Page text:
I had a 15 year tradition with a friend who died two years ago to spend an afternoon each reviewing the past year and setting intentions for the coming year. Before doing that, I’d ready through my journals, written daily and mostly forgotten, to see what had actually been happening inside me. As the years go on, there’s less nonsense on those pages and more gems – if I could just read my handwriting or know what vast reservoir of wisdom a sentence fragment might refer to. If you’ve never kept a journal, here‘s one of many equally good articles about the why and how.

Since my friend is gone, I invited a circle of wise women to gather to reflect on our lives in these complex times. I plan to do that again this year.

There’s always a Solstice party hosted by two couples who love the tradition. The guest list includes a hundred or more friends and circulating through them assures us that we are real, we are here and we are here for one another. It’s as close to family as I come and indeed we act like family. We help each other through illness and death and grieving and publication parties.

Love in the dark – the truth of winter holidays

Love can be general. Everyone. Humanity. God. Being Alive. It can also be very specific – the who you love and how you love. These connections over the holidays can seem brief and trivial, but under the surface there is this call and response of Yes – Yes – Yes – Yes… to who we are to one another.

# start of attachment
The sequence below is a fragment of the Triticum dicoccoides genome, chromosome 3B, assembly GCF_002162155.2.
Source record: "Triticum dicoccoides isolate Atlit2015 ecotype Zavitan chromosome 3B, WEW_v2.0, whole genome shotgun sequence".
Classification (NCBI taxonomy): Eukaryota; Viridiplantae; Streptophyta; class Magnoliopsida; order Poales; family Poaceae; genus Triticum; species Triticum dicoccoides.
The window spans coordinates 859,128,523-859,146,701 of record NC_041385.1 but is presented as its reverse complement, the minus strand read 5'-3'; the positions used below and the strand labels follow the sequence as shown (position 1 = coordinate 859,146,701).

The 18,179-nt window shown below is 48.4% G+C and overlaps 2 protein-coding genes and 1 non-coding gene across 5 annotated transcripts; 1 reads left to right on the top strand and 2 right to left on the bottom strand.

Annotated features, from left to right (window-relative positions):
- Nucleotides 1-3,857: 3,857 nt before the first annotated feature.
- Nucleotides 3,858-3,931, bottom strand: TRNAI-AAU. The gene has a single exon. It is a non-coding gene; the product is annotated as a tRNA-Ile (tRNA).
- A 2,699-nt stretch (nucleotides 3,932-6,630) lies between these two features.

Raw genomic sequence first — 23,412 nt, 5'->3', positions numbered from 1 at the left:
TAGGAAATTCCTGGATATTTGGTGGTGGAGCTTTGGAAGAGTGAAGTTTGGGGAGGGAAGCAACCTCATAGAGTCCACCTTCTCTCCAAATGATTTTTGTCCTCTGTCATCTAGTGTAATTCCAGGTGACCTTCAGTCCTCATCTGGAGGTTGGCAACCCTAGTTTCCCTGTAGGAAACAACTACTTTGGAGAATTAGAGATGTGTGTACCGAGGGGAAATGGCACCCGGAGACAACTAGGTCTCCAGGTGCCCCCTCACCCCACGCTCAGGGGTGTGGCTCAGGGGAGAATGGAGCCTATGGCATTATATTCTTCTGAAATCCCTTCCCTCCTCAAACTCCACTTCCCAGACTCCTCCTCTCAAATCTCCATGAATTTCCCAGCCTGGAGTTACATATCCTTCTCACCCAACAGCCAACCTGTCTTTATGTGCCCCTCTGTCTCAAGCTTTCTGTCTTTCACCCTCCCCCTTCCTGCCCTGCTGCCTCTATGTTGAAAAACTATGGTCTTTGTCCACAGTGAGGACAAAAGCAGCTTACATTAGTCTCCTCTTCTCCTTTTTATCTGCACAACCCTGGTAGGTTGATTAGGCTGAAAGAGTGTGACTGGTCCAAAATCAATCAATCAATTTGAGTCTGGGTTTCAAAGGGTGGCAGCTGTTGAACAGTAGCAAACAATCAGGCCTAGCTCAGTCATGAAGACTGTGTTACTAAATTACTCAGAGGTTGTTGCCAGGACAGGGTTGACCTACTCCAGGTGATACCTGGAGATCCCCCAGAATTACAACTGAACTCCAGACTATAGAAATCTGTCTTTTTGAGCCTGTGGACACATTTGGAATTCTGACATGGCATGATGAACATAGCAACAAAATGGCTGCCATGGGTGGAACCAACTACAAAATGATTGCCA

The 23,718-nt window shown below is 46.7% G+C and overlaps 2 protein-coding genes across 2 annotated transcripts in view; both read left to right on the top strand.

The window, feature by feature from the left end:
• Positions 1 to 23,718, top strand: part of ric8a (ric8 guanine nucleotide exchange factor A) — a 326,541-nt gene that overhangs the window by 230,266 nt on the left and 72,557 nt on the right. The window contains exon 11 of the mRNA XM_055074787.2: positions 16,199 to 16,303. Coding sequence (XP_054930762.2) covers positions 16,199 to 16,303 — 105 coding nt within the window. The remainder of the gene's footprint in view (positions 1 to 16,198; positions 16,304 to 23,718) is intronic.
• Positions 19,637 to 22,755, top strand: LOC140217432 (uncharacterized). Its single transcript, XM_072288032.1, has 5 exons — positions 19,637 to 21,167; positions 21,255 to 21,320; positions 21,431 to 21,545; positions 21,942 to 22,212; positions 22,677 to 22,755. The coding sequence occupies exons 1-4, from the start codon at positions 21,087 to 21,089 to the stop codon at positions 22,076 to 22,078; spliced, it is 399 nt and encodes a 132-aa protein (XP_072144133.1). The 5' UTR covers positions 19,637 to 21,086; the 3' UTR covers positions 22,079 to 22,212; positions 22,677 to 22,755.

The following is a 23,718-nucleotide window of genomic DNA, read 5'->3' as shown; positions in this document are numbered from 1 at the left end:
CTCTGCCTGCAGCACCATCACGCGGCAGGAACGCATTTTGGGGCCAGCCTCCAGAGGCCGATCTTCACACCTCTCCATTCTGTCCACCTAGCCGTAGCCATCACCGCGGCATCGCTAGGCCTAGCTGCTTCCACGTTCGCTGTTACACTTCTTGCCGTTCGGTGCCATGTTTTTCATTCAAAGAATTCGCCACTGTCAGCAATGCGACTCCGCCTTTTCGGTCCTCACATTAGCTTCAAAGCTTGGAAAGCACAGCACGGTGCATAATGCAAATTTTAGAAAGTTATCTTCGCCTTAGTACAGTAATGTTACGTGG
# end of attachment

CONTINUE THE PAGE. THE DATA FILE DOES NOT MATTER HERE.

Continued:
So here we are at love, which is of course what this season is really about. The miracle of the Christ is that into this transactional, polarizing (not just now, throughout history), dangerous world there arrives an unbidden gift of love that makes us a we. We see that light shining in the dark, reminding us that there is something stronger than obligation and duty that threads us together because love without a nametag is laced into our DNA. Without the glue of love, this world will surely – and literally – fall apart.

I can and do forget that love is all I am doing, that love is the only dimension missing from any humdrum picture. Maybe it’s my age, but I experience love as a  sense, like sight and hearing, not a reaction to a person or ice cream. To have that sense sharpen in a season when everyone pays a bit more attention to it makes my heart sing. It’s that time of year when it is safer to love with abandon,  the people you pass on the street down to the specific loved ones you count as your own.